There is an intimacy and uniqueness that can only occur during live performance, when the actors and audience acknowledge that tonight’s show will be unlike any that has come before. It can only happen when the cast and audience are, both literally and figuratively, present. In this way, the play is reborn again and again, and it is this symbiotic energy and sense of rebirth that drives my directing.
In 2001, I graduated from Syracuse University with a B.F.A in theater, and moved to New York City, where I co-founded Personal Space Theatrics (PST), a 501(c)(3)-theater company. PST’s mission is to produce “innovative theater that returns to the root of storytelling by removing the barrier between stage and audience to create a community within a shared space.” Through my company, I strive to capture the imagination of audiences by working under the conceit that playmaking is a communal activity, complete with an active and consensual relationship between audience and performers. PST experiments with this relationship and examines where the fourth wall begins and ends. This is not interactive theater, it is consensual theater, meaning we play with space and design in a way that subtly invites the audience more fully into the world of the play.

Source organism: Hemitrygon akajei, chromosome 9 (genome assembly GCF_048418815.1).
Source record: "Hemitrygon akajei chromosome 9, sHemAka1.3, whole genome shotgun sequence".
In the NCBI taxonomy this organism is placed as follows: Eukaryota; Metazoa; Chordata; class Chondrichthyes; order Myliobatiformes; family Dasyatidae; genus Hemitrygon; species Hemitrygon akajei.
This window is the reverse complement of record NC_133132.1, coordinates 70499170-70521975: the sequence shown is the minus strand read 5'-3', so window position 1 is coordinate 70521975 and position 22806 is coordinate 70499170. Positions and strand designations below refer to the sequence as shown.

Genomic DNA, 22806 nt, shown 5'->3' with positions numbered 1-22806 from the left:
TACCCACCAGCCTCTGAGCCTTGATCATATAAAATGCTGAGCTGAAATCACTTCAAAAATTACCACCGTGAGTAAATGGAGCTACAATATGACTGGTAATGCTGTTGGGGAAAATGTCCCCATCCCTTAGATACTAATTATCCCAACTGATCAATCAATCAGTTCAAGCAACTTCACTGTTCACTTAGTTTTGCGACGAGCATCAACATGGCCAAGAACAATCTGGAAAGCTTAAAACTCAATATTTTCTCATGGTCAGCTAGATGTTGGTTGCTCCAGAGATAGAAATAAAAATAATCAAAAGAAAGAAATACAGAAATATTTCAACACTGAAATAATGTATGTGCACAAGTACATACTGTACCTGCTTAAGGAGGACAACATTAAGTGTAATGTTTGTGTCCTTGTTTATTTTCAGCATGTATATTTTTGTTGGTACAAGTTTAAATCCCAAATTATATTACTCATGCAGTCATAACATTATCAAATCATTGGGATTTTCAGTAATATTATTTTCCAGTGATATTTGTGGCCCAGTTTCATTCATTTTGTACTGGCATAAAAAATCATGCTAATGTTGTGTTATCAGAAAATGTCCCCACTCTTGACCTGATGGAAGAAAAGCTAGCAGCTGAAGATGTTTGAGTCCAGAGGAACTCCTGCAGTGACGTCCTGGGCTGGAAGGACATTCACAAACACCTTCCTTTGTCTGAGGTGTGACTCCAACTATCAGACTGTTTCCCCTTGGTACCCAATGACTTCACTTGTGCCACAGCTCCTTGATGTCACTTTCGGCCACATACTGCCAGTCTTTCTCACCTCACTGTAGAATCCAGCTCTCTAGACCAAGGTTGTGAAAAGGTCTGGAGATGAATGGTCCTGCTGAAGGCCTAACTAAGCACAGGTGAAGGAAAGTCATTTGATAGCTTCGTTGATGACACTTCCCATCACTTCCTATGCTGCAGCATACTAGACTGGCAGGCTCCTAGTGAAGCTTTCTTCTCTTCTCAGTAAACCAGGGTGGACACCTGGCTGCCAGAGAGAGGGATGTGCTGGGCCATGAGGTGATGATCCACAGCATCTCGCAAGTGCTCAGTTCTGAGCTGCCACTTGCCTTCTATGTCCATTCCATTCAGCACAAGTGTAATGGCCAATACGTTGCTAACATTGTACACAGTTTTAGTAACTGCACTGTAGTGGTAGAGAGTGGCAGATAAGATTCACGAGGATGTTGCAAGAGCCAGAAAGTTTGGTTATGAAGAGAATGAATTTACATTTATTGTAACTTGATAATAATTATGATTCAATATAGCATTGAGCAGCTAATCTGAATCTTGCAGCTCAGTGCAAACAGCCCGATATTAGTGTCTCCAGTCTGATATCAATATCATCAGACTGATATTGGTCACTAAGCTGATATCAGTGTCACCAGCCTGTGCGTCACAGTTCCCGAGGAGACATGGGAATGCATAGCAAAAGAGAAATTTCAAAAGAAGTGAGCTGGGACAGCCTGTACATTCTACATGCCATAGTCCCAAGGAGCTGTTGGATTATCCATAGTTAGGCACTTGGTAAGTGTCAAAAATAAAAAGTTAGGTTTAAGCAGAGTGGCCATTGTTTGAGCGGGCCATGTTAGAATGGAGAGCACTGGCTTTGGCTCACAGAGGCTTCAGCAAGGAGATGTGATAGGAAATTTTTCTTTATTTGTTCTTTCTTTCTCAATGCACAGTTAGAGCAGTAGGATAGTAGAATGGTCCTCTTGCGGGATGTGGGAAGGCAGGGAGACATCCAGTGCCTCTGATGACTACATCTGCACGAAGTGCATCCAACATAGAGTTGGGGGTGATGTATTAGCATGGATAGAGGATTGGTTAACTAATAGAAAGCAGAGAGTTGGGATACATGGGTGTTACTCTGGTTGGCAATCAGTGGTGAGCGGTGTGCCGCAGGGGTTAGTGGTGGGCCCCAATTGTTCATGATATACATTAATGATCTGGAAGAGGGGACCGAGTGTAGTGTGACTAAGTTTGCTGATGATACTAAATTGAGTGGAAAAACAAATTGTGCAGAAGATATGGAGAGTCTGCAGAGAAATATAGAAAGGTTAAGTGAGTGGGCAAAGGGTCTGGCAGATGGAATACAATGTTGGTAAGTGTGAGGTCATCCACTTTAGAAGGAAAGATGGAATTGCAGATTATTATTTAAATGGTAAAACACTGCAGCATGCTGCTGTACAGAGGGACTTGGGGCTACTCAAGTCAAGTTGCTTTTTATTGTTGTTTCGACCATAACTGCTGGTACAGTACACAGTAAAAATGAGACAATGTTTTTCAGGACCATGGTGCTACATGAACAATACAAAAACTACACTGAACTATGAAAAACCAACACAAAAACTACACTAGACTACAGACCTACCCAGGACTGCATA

Through PST, I have worked with established playwrights such as Arthur Kopit, Theresa Rebeck, and Israel Horovitz, and championed the work of innovative young writers like Matthew Paul Olmos, Jason Grote, and Erika Sheffer. Our biggest success came in 2013, with our Off Broadway run of Julien Schwab’s rogerandtom at HERE in SoHo. Schwab’s stellar script is a mind-bending trip through the fourth wall and asks the audience to reconsider their relationship with both theater and reality. The run was a New York Times Critics’ Pick and heralded by New York Magazine, The Wall Street Journal, and The New Yorker, among others. After directing rogerandtom, I felt that I had truly succeeded, for the first time, in challenging the traditional audience experience.
Theater should never have to stand still, especially with so many young playwrights generating work that challenges our expectations. These playwrights—and their plays—deserve to be born anew every night for an eager consensual community. I would like to be the impetus that brings those plays to life and draws that community together.